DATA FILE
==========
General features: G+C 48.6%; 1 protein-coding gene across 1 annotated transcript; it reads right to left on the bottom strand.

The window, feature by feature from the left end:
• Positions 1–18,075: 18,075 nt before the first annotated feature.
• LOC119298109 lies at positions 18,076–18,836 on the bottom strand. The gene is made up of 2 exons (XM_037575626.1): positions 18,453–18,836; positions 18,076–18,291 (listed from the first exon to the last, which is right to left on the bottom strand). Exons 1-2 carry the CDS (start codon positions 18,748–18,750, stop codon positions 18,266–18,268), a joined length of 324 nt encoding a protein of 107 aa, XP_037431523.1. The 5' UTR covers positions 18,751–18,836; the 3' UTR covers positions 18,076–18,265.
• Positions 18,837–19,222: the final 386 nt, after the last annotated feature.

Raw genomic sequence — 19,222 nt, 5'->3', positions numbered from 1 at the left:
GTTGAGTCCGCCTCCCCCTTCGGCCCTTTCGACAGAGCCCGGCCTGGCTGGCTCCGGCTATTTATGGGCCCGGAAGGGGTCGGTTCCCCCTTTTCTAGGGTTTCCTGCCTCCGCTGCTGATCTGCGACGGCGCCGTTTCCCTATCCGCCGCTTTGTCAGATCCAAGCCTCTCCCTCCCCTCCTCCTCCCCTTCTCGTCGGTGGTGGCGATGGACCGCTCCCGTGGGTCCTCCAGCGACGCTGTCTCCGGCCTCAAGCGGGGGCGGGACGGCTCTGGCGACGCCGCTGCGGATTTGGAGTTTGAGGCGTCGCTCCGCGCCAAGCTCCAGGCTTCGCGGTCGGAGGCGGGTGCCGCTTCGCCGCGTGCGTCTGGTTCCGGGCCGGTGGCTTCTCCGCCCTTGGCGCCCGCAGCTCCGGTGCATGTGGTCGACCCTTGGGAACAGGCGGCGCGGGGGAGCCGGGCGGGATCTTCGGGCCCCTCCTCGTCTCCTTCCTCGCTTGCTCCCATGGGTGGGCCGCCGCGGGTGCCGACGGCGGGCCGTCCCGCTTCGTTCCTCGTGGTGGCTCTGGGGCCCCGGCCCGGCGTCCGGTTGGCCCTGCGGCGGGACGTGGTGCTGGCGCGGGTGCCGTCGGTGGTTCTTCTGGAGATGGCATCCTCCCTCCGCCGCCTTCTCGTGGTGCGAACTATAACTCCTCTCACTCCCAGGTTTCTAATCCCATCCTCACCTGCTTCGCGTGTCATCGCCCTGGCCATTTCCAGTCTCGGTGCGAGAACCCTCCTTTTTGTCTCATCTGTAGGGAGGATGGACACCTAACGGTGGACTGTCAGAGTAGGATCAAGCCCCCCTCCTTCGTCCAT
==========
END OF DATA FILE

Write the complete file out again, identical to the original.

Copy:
General features: G+C 48.6%; 1 protein-coding gene across 1 annotated transcript; it reads right to left on the bottom strand.

The window, feature by feature from the left end:
• Positions 1–18,075: 18,075 nt before the first annotated feature.
• LOC119298109 lies at positions 18,076–18,836 on the bottom strand. The gene is made up of 2 exons (XM_037575626.1): positions 18,453–18,836; positions 18,076–18,291 (listed from the first exon to the last, which is right to left on the bottom strand). Exons 1-2 carry the CDS (start codon positions 18,748–18,750, stop codon positions 18,266–18,268), a joined length of 324 nt encoding a protein of 107 aa, XP_037431523.1. The 5' UTR covers positions 18,751–18,836; the 3' UTR covers positions 18,076–18,265.
• Positions 18,837–19,222: the final 386 nt, after the last annotated feature.

Raw genomic sequence — 19,222 nt, 5'->3', positions numbered from 1 at the left:
GTTGAGTCCGCCTCCCCCTTCGGCCCTTTCGACAGAGCCCGGCCTGGCTGGCTCCGGCTATTTATGGGCCCGGAAGGGGTCGGTTCCCCCTTTTCTAGGGTTTCCTGCCTCCGCTGCTGATCTGCGACGGCGCCGTTTCCCTATCCGCCGCTTTGTCAGATCCAAGCCTCTCCCTCCCCTCCTCCTCCCCTTCTCGTCGGTGGTGGCGATGGACCGCTCCCGTGGGTCCTCCAGCGACGCTGTCTCCGGCCTCAAGCGGGGGCGGGACGGCTCTGGCGACGCCGCTGCGGATTTGGAGTTTGAGGCGTCGCTCCGCGCCAAGCTCCAGGCTTCGCGGTCGGAGGCGGGTGCCGCTTCGCCGCGTGCGTCTGGTTCCGGGCCGGTGGCTTCTCCGCCCTTGGCGCCCGCAGCTCCGGTGCATGTGGTCGACCCTTGGGAACAGGCGGCGCGGGGGAGCCGGGCGGGATCTTCGGGCCCCTCCTCGTCTCCTTCCTCGCTTGCTCCCATGGGTGGGCCGCCGCGGGTGCCGACGGCGGGCCGTCCCGCTTCGTTCCTCGTGGTGGCTCTGGGGCCCCGGCCCGGCGTCCGGTTGGCCCTGCGGCGGGACGTGGTGCTGGCGCGGGTGCCGTCGGTGGTTCTTCTGGAGATGGCATCCTCCCTCCGCCGCCTTCTCGTGGTGCGAACTATAACTCCTCTCACTCCCAGGTTTCTAATCCCATCCTCACCTGCTTCGCGTGTCATCGCCCTGGCCATTTCCAGTCTCGGTGCGAGAACCCTCCTTTTTGTCTCATCTGTAGGGAGGATGGACACCTAACGGTGGACTGTCAGAGTAGGATCAAGCCCCCCTCCTTCGTCCAT